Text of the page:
Changing ways in which society collects information

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The way we have gained information has apparently changed in the past 200 years, according to a really interesting and insightful graphical analysis of those trends by online magazine Baekdal.com.

The graphic analysis, as depicted above, aims to give some sense of the how the sources of information developed in common society. It suggests that in the next 10 years, we’ll find more and more news and information via social networks, with declines in TV, general Web sites and blogs.

After a few hundred years of newsletters, pamphlets and other written news sources known of in Europe and perhaps present elsewhere, the idea of a regularly published, verifiable collection of news source was developed in the United States in Boston, New York and Philadelphia in the mid-18th century. Leading to that turn of the century, more than 50 newspapers of varying stripe were bubbling in the colonies, leading to the idea of “freedom of the press” when the 1791 Bill of Rights were ratified.

This graphic and its explanation — well worth your time — gets the history down, if briefly, but I can’t say I agree with all its prognosticating about the future of news gathering.

In the 1830s, technologies brought newspapers to mainstream culture; the “penny press” let the printed word reach the masses in a new way, making news cheap enough to move from wealthy elites only to others, shown as the printed word first becomes a noticeable portion of the graphic at above.

The 1880 census cataloged more than 11,000 newspapers in the country, noted by the consolidation of chains and growth of the famed yellow journalism.

Newspaper growth in the 1900s was, as Baekdal says, was a “real revolution of information,” and their subjective graph says so, suggesting that no other news source so quickly or so thoroughly and for so long impacted society and the spread of news. Newspapers of all kind, like the Philadelphia Inquirer about which I have written before, changed the way people saw the world.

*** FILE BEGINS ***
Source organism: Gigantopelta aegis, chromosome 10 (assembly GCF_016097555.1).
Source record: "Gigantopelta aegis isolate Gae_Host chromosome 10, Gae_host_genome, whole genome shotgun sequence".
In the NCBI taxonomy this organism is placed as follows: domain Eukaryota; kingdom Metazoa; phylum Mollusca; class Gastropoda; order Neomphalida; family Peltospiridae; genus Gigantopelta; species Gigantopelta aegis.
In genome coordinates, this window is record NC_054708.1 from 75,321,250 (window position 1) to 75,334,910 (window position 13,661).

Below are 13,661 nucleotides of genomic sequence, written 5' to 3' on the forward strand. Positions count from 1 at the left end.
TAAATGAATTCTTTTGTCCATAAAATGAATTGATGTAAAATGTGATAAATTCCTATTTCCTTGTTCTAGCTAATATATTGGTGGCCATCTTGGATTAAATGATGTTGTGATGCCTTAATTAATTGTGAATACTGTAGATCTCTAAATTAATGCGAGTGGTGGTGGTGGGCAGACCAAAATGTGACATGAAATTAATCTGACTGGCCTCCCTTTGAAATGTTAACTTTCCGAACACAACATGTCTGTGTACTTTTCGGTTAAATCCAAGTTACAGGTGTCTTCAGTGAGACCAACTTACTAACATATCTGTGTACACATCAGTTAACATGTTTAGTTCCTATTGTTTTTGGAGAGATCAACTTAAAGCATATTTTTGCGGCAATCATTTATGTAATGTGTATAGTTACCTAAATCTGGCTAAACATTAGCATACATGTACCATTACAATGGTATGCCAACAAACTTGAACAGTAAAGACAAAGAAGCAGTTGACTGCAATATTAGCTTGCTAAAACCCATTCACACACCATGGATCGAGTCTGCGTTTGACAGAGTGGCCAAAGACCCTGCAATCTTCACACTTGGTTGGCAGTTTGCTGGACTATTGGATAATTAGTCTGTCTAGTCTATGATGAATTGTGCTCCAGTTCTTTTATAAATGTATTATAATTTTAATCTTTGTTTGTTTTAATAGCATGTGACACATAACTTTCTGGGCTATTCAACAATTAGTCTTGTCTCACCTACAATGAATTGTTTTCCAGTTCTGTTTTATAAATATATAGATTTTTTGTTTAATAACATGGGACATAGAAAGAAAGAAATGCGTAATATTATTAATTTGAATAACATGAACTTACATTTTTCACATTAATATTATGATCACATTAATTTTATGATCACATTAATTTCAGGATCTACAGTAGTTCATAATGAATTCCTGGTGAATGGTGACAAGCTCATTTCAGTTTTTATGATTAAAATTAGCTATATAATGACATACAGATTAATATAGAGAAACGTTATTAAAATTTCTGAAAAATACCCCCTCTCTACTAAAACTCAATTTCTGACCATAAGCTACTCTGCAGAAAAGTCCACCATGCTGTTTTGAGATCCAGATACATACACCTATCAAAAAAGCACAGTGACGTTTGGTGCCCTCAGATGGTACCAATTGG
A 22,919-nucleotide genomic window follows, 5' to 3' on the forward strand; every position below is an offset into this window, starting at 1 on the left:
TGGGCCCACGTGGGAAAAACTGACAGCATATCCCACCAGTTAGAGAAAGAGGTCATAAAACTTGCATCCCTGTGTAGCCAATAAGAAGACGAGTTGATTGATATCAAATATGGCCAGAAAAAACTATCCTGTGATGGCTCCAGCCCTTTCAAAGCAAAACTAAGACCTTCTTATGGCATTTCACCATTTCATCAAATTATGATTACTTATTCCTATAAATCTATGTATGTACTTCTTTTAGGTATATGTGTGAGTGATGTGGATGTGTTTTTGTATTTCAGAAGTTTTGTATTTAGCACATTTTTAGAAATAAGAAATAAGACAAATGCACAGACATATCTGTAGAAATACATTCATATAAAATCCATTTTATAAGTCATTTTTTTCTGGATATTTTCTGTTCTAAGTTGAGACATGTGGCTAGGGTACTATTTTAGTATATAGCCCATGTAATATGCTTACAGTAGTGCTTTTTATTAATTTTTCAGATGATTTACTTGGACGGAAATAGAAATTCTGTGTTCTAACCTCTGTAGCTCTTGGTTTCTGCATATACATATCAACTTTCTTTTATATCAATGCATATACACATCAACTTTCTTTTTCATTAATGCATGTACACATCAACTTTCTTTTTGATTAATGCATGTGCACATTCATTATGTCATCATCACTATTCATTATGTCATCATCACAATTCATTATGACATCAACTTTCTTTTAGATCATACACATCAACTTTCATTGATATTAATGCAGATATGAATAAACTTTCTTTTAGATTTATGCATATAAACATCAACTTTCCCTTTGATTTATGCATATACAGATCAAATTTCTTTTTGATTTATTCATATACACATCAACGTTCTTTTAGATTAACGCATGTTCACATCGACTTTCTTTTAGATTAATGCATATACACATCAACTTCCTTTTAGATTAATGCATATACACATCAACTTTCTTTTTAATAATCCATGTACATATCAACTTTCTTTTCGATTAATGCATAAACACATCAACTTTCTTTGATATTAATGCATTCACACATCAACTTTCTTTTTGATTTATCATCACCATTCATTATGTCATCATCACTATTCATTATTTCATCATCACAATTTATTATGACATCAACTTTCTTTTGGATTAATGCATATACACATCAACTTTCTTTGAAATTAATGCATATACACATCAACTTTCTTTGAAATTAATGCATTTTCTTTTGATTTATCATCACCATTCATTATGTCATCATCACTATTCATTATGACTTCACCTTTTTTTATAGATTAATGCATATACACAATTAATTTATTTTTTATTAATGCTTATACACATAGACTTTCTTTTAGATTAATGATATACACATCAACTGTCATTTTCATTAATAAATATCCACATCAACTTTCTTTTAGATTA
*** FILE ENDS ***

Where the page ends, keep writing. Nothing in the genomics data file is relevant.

Commercial radio was first deployed in the second decade of the 20th century and grew, though, according to the above graphic, not nearly as quickly or as powerfully as newspapers did. By the end of World War II, TV news was just beginning to reach households and offer a very real triumvirate of news coverage, though much coverage was dictated by the powerful newspaper industry.

In the 1970s, though radio was being pushed around by TV, the pair offered a real threat to newspapers for the first time in their century of market control. Baekdal puts 1998 as the year in which the Internet reached a critical mass, in which, whether you had regular access to it or not, you certainly recognized it had a hand in the future of news gathering and dissemination.

Newspapers were well aware of this, though perhaps not as active in trying to affect that change. Some have said newspapers just guessed wrong, after all, that industry tried to invent the Web. But their mistakes have just been compounded as information changes matured even more rapidly in recent years.

The Internet has become home to a handful of different news sources — Web sites, blogs, social networks, social news and other choices. Some of the graphic’s assumptions about the future are as likely as we can guess them to be, but I’m surprised not to see any mention of direct-sourced news.

Universities, corporations, PR firms and any smart company or organization in the country are developing their own Web-based news arm. One way Twitter executives suggest they may make money is by charging for corporate accounts. It’s a chance at getting their news out in an unfiltered way — dangerous, sure, but certainly valuable.

The graphic, I think, accurately suggests the growth of social news and decline of influential Web sites and the fashion of blogs — whatever a blog means today, I’m not quite sure — I think more attention should be paid to direct-sourced news.

It makes mention of “Targeted,” which the source describes as chosen collections — like a la carte TV — but that seems a bit different than an information source.

So what do you think?

H/T to BJK for the story.